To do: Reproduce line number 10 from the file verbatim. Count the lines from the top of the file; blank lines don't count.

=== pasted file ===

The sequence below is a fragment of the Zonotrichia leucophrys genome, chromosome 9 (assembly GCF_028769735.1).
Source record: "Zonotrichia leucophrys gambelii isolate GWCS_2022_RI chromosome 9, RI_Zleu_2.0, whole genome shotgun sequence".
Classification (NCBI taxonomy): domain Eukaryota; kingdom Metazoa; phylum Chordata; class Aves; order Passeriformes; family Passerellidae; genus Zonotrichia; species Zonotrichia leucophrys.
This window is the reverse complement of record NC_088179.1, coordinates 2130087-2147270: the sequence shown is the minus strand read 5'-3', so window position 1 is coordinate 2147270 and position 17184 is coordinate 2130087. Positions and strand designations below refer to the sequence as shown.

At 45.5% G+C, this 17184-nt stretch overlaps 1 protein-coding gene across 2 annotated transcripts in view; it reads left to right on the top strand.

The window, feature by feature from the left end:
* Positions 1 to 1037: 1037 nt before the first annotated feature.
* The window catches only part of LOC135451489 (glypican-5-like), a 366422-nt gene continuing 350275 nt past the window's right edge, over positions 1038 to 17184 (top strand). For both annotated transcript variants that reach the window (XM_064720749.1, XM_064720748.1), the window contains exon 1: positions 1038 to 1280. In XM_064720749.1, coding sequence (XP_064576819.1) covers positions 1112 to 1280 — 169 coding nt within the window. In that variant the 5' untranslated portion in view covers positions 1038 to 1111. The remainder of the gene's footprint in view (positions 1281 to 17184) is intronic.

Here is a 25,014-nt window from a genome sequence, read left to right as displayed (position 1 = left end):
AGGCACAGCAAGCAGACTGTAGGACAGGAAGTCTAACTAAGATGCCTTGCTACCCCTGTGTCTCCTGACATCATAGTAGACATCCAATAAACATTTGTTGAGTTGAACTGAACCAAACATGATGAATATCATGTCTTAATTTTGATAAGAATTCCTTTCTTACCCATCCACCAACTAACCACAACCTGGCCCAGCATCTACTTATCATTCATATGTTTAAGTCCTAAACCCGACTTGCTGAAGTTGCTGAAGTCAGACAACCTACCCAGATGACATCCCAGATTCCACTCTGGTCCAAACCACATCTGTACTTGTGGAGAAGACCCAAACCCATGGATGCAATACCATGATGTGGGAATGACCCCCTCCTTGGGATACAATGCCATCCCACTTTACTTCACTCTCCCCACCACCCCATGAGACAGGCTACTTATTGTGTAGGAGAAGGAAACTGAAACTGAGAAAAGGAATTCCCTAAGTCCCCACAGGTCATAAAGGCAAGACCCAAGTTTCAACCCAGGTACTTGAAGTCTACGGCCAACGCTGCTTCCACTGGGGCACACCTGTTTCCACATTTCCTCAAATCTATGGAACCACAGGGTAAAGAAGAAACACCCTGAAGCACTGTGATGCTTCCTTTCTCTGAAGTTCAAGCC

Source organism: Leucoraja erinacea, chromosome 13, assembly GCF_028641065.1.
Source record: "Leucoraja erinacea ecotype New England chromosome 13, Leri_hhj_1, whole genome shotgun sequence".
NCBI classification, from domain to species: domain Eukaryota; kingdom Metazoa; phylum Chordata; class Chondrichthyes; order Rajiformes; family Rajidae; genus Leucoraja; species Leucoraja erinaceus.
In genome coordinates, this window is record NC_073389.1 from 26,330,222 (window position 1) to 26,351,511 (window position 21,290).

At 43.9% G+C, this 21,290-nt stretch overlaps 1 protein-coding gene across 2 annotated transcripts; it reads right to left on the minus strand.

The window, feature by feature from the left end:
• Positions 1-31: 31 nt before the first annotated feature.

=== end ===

AGGCACAGCAAGCAGACTGTAGGACAGGAAGTCTAACTAAGATGCCTTGCTACCCCTGTGTCTCCTGACATCATAGTAGACATCCAATAAACATTTGTTGAGTTGAACTGAACCAAACATGATGAATATCATGTCTTAATTTTGATAAGAATTCCTTTCTTACCCATCCACCAACTAACCACAACCTGGCCCAGCATCTACTTATCATTCATATGTTTAAGTCCTAAACCCGACTTGCTGAAGTTGCTGAAGTCAGACAACCTACCCAGATGACATCCCAGATTCCACTCTGGTCCAAACCACATCTGTACTTGTGGAGAAGACCCAAACCCATGGATGCAATACCATGATGTGGGAATGACCCCCTCCTTGGGATACAATGCCATCCCACTTTACTTCACTCTCCCCACCACCCCATGAGACAGGCTACTTATTGTGTAGGAGAAGGAAACTGAAACTGAGAAAAGGAATTCCCTAAGTCCCCACAGGTCATAAAGGCAAGACCCAAGTTTCAACCCAGGTACTTGAAGTCTACGGCCAACGCTGCTTCCACTGGGGCACACCTGTTTCCACATTTCCTCAAATCTATGGAACCACAGGGTAAAGAAGAAACACCCTGAAGCACTGTGATGCTTCCTTTCTCTGAAGTTCAAGCC